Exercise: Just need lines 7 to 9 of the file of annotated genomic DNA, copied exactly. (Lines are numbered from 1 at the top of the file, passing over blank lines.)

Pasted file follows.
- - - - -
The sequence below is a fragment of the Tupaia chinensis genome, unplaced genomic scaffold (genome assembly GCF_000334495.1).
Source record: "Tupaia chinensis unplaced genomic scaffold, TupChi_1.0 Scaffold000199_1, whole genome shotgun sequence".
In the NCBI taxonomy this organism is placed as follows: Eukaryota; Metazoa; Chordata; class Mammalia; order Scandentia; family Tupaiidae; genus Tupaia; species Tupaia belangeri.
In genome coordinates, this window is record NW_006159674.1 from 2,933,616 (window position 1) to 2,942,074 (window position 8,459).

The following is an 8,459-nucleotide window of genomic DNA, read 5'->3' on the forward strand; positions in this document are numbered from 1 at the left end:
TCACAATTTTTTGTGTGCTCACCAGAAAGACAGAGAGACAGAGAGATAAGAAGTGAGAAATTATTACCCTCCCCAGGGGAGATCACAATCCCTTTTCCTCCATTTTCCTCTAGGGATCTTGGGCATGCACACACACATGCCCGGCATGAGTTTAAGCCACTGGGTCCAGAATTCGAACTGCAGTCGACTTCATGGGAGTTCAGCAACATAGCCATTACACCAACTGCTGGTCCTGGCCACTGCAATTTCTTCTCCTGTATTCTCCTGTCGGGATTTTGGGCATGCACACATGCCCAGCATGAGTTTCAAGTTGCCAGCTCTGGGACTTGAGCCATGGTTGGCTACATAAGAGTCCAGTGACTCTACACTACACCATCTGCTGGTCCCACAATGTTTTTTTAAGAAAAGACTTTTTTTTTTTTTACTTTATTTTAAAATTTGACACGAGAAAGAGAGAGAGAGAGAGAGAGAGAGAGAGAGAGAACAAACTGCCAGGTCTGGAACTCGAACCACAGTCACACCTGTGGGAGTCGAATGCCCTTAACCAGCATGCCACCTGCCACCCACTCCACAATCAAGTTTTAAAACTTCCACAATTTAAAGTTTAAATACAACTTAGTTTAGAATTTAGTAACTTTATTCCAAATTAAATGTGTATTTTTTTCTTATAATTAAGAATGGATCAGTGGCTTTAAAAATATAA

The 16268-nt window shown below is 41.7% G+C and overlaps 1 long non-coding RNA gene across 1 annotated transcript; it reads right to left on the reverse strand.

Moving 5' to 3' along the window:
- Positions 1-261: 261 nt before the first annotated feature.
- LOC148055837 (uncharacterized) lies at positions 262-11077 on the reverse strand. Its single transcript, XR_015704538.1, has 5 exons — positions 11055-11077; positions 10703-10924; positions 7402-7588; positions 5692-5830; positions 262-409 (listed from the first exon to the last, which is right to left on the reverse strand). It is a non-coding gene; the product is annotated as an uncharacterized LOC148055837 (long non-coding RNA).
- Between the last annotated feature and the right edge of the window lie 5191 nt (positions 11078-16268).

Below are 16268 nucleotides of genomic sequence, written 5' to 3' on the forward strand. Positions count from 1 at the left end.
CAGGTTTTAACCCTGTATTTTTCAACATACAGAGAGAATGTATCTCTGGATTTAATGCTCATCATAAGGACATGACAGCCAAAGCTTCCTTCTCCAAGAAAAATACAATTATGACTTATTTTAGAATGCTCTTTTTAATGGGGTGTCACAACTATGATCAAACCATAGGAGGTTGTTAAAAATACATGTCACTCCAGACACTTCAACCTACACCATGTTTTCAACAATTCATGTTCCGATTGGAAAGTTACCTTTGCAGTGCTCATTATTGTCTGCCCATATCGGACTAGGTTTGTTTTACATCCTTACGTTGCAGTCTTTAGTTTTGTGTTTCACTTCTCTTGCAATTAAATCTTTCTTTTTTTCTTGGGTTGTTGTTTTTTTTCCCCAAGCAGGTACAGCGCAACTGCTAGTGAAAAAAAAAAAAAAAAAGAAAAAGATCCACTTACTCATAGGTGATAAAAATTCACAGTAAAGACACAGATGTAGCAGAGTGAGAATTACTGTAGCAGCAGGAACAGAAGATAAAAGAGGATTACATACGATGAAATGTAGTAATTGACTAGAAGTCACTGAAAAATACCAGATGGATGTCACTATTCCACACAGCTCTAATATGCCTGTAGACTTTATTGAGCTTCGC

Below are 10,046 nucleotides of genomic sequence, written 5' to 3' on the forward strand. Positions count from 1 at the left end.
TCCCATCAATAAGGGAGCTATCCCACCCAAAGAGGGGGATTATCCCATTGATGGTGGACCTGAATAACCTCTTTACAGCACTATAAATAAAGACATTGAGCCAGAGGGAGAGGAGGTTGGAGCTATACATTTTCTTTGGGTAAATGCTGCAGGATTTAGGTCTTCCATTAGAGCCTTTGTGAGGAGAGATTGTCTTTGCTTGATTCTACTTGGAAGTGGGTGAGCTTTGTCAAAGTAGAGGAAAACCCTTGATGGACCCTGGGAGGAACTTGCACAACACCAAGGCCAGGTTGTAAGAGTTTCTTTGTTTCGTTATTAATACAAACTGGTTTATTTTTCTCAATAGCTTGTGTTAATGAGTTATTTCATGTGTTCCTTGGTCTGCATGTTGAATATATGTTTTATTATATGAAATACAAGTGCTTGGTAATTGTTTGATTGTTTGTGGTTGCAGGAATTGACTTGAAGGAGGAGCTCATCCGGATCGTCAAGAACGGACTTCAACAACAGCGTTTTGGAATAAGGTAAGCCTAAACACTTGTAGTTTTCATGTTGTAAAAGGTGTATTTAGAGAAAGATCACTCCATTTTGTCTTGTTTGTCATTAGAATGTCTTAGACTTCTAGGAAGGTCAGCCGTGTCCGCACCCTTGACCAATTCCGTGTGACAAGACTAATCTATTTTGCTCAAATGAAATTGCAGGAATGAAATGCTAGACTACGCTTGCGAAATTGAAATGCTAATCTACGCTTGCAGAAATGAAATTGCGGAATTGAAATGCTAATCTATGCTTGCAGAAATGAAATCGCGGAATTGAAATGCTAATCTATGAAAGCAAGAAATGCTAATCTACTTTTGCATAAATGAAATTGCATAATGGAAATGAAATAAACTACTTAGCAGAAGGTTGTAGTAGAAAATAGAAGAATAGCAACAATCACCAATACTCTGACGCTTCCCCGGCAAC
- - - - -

The 16268-nt window shown below is 41.7% G+C and overlaps 1 long non-coding RNA gene across 1 annotated transcript; it reads right to left on the reverse strand.

Moving 5' to 3' along the window:
- Positions 1-261: 261 nt before the first annotated feature.